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Tales from the DAR Side

Oshkosh Observations

Joe Norris

This year’s EAA convention at Oshkosh was memorable on a number of levels. First and foremost, of course, was the weather situation. Record rainfall in July made for some very unusual conditions all over the convention grounds. From airplane parking to camping to auto parking to vendors, everyone had difficult situations to deal with. But in the true EAA spirit, everyone pulled together and made the convention a great success. Thanks to all the amazing volunteers who went above and beyond in dealing with the challenging conditions. Without the volunteers, the EAA convention would not happen.

One of the major new features for homebuilders at AirVenture was the Homebuilders’ Hangar. This was located in what used to be the NASA building, now remodeled and rededicated as the new centerpiece of the homebuilder community at the convention. The hangar was used for a number of different functions, including the new “Homebuilts in Review,” in which an aircraft was actually brought into the hangar and the builder, designer, or other person related to the aircraft would talk about the homebuilt and then take questions from the audience. The Homebuilders’ Hangar also hosted a number of homebuilt-related forums and live presentations of Hints for Homebuilders, which proved to be very popular. The Homebuilders’ Hangar is the first of several changes you’ll see in the homebuilt area of the convention grounds. Stay tuned for more exciting changes at future EAA conventions.

The Homebuilders’ Hangar was my main focus during convention, so I didn’t have a lot of time to go out and look at aircraft. But, of course, when I did look at aircraft, I always had my DAR hat at least partially perched on my head. As I’m sure the DARs and EAA Technical Counselors reading this can attest, you just can’t look at an aircraft without your “inspector’s eye” catching anything that isn’t quite right.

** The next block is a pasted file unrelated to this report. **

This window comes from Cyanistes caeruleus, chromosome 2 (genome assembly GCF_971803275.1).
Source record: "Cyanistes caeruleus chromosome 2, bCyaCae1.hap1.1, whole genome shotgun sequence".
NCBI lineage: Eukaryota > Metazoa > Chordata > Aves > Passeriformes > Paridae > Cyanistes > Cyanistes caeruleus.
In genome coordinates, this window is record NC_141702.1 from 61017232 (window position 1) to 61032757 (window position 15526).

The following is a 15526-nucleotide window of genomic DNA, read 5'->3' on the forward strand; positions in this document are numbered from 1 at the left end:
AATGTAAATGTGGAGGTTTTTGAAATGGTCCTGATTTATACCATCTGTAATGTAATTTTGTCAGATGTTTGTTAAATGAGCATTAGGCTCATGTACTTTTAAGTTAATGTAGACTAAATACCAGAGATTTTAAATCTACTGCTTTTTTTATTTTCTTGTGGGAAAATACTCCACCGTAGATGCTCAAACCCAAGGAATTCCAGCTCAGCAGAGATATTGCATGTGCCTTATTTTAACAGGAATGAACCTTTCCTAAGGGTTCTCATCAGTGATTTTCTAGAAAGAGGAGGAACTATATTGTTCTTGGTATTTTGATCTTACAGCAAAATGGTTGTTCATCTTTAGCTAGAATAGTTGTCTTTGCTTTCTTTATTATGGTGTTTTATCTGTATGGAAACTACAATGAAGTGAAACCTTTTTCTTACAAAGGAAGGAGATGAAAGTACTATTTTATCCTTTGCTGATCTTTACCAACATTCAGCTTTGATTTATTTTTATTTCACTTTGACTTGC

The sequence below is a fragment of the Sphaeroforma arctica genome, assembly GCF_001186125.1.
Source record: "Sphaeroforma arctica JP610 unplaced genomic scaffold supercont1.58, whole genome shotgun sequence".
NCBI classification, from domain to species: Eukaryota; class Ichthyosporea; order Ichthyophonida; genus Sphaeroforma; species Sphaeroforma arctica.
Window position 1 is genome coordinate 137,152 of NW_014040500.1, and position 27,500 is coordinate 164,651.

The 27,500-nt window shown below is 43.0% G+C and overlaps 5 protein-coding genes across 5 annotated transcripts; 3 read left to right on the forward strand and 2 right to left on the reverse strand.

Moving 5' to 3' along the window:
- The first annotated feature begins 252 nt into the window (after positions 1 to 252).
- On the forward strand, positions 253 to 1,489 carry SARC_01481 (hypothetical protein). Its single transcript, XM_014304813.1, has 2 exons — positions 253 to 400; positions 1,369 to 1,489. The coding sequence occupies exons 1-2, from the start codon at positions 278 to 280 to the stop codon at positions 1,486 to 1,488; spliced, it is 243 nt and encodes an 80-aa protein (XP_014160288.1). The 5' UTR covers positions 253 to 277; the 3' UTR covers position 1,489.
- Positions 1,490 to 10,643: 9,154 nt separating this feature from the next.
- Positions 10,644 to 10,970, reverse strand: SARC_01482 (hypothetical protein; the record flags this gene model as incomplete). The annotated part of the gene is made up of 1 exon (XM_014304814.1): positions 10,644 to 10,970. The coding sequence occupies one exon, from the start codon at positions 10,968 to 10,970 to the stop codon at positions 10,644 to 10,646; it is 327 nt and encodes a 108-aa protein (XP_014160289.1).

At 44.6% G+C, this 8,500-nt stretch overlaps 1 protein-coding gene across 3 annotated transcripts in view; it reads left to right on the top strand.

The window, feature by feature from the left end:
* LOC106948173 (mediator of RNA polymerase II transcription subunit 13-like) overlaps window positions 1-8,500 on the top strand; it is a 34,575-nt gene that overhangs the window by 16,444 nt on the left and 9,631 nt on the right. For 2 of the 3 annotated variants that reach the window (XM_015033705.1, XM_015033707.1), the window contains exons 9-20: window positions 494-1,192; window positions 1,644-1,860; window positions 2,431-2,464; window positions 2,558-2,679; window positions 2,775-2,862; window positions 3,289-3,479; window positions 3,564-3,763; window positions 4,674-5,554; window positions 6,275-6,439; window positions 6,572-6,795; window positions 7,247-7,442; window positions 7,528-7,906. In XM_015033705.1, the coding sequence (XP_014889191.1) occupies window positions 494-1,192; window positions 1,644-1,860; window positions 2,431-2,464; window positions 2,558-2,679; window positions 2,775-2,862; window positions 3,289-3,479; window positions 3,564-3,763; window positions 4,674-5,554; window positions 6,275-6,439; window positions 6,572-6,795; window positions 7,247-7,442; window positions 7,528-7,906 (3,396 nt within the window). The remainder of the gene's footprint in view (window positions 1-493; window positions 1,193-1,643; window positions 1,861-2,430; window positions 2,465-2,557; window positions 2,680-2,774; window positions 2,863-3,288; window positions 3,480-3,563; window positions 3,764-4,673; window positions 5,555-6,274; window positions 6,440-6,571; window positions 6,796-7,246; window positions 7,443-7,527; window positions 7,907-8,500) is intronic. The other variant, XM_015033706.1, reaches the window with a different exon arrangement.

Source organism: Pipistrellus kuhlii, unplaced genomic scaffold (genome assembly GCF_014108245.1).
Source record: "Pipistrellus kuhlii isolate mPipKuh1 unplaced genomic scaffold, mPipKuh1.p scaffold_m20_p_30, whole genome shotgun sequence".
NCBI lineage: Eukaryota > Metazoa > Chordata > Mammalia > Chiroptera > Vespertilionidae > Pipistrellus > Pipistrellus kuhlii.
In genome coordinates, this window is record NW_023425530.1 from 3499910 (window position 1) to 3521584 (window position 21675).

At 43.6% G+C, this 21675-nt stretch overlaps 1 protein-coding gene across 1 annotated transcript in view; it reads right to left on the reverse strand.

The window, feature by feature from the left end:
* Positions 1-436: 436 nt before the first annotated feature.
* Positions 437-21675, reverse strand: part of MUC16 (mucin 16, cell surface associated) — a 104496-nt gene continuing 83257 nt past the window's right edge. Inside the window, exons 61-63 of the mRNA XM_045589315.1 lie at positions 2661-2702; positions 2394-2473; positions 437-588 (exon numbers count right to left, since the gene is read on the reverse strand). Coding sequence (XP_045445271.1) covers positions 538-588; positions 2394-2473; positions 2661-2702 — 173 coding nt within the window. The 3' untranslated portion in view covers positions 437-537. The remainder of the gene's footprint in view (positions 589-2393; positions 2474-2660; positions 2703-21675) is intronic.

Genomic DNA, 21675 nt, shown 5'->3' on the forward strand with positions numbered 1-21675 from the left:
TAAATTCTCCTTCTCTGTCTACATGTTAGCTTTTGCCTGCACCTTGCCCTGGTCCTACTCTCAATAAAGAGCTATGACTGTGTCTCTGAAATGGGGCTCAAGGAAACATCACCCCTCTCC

One of the items that always catch my eye when they’re “not quite right” is N numbers. Whether you’re at the EAA convention, a regional fly-in, or your local airport ramp, you don’t have to look very to find aircraft displaying N numbers that don’t meet the specifications called out in 14 CFR Part 45, including some newly-manufactured aircraft. For some reason this particular part of the regulations gets overlooked by just about everyone, including our own U.S. government, as evidenced by the N numbers displayed on the brand new Quest Kodiak that belongs to the U.S. Bureau of Land Management.


While Part 45 does allow the N number to be displayed vertically on the vertical tail surfaces, this is definitely not what the regulation refers to. I could fill up my camera’s memory card with similar examples of non-compliant N numbers. What happens in the field when airplanes are painted or repainted is not within the DAR’s control, but a word to the wise, make sure your N number is within the regulation when the DAR or FAA inspector comes to perform your airworthiness inspection. You don’t want to have something as simple as that hold up your certification.

One thing that always shines through in the homebuilt area of convention is individual ingenuity, imagination, and craftsmanship. The quality of the aircraft displayed in the homebuilt area is generally outstanding, and there are some really neat ideas to be found. Builders are always stretching the envelope with new ideas. One “out of the box” idea that appeared at this year’s convention was the roadable Glasair Sportsman being displayed by Trey Johnson and his firm, Plane Driven. This is not a “flying car,” but rather an airplane that can be occasionally driven on the road. Here’s what the plane looks like in flying mode.


Notice the large pod between the main landing gear. Also notice the tracks that extent from that pod bad toward the tail. This is the heart of the ability to convert the airplane for road use. Here’s what it looks like in “road mode.”


As you can see, the pod (including the main landing gear) has been moved to the rear of the aircraft. Inside the pod is a small engine and transmission that powers the main wheels while on the road. The wings fold back and the outer portions of the horizontal tail fold inward. The control stick is removed and a steering wheel installed and, voila!, you have an airplane ready to be driven on the road. The plane is licensed as a motorcycle in the state of Washington, and has been tested both in flight and on the ground. Like I said, it’s always amazing to see what can spring from the inventive minds of the EAA homebuilders!

I’d like to thank each and every one of you who braved the very unusual conditions at this year’s EAA convention and flew your homebuilt to Oshkosh. Further, I want to thank all of our dedicated volunteers for their efforts. The event could not happen without those who fly their aircraft here and those who selflessly volunteer their time. Your fellow EAA members appreciate you all!

Planning is already underway for next year’s convention, and in the homebuilt area, we’ll continue to build on the success of the Homebuilders’ Hangar with more improvements and additions in the years to come. Hope to see you in Oshkosh for AirVenture 2011!

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